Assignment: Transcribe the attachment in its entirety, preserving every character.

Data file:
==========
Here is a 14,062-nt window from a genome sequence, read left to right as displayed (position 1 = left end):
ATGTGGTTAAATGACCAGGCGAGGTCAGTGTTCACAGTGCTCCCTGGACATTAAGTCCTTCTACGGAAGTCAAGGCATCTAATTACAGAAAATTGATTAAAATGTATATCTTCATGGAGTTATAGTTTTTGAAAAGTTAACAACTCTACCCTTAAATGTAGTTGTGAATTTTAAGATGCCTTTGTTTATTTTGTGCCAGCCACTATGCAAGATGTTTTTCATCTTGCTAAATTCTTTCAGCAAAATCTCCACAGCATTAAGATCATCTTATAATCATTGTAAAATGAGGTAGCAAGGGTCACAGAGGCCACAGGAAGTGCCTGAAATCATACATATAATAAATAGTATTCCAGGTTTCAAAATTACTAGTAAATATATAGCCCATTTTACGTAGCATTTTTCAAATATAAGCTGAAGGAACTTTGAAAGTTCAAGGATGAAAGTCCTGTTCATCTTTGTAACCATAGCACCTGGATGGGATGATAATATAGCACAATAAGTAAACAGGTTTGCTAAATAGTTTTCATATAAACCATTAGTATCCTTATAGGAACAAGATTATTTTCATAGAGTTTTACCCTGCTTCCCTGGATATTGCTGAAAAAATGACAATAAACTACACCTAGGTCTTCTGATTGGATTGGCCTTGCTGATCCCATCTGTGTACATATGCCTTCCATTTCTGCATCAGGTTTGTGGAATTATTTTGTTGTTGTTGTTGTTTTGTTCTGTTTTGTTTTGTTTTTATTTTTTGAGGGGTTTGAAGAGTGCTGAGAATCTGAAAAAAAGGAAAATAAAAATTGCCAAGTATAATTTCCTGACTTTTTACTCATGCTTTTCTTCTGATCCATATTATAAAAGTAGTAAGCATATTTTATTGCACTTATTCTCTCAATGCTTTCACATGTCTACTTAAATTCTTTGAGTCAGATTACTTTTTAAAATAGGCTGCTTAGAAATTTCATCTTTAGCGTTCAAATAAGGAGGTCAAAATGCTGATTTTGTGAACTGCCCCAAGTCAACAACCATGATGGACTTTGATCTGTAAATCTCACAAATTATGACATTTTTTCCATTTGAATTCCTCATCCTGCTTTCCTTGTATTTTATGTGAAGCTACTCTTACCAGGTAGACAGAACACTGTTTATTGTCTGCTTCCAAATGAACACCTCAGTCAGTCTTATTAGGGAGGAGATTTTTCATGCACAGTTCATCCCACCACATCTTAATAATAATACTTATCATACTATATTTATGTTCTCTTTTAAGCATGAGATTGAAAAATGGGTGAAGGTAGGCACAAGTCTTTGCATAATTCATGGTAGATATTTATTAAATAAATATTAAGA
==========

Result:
Here is a 14,062-nt window from a genome sequence, read left to right as displayed (position 1 = left end):
ATGTGGTTAAATGACCAGGCGAGGTCAGTGTTCACAGTGCTCCCTGGACATTAAGTCCTTCTACGGAAGTCAAGGCATCTAATTACAGAAAATTGATTAAAATGTATATCTTCATGGAGTTATAGTTTTTGAAAAGTTAACAACTCTACCCTTAAATGTAGTTGTGAATTTTAAGATGCCTTTGTTTATTTTGTGCCAGCCACTATGCAAGATGTTTTTCATCTTGCTAAATTCTTTCAGCAAAATCTCCACAGCATTAAGATCATCTTATAATCATTGTAAAATGAGGTAGCAAGGGTCACAGAGGCCACAGGAAGTGCCTGAAATCATACATATAATAAATAGTATTCCAGGTTTCAAAATTACTAGTAAATATATAGCCCATTTTACGTAGCATTTTTCAAATATAAGCTGAAGGAACTTTGAAAGTTCAAGGATGAAAGTCCTGTTCATCTTTGTAACCATAGCACCTGGATGGGATGATAATATAGCACAATAAGTAAACAGGTTTGCTAAATAGTTTTCATATAAACCATTAGTATCCTTATAGGAACAAGATTATTTTCATAGAGTTTTACCCTGCTTCCCTGGATATTGCTGAAAAAATGACAATAAACTACACCTAGGTCTTCTGATTGGATTGGCCTTGCTGATCCCATCTGTGTACATATGCCTTCCATTTCTGCATCAGGTTTGTGGAATTATTTTGTTGTTGTTGTTGTTTTGTTCTGTTTTGTTTTGTTTTTATTTTTTGAGGGGTTTGAAGAGTGCTGAGAATCTGAAAAAAAGGAAAATAAAAATTGCCAAGTATAATTTCCTGACTTTTTACTCATGCTTTTCTTCTGATCCATATTATAAAAGTAGTAAGCATATTTTATTGCACTTATTCTCTCAATGCTTTCACATGTCTACTTAAATTCTTTGAGTCAGATTACTTTTTAAAATAGGCTGCTTAGAAATTTCATCTTTAGCGTTCAAATAAGGAGGTCAAAATGCTGATTTTGTGAACTGCCCCAAGTCAACAACCATGATGGACTTTGATCTGTAAATCTCACAAATTATGACATTTTTTCCATTTGAATTCCTCATCCTGCTTTCCTTGTATTTTATGTGAAGCTACTCTTACCAGGTAGACAGAACACTGTTTATTGTCTGCTTCCAAATGAACACCTCAGTCAGTCTTATTAGGGAGGAGATTTTTCATGCACAGTTCATCCCACCACATCTTAATAATAATACTTATCATACTATATTTATGTTCTCTTTTAAGCATGAGATTGAAAAATGGGTGAAGGTAGGCACAAGTCTTTGCATAATTCATGGTAGATATTTATTAAATAAATATTAAGA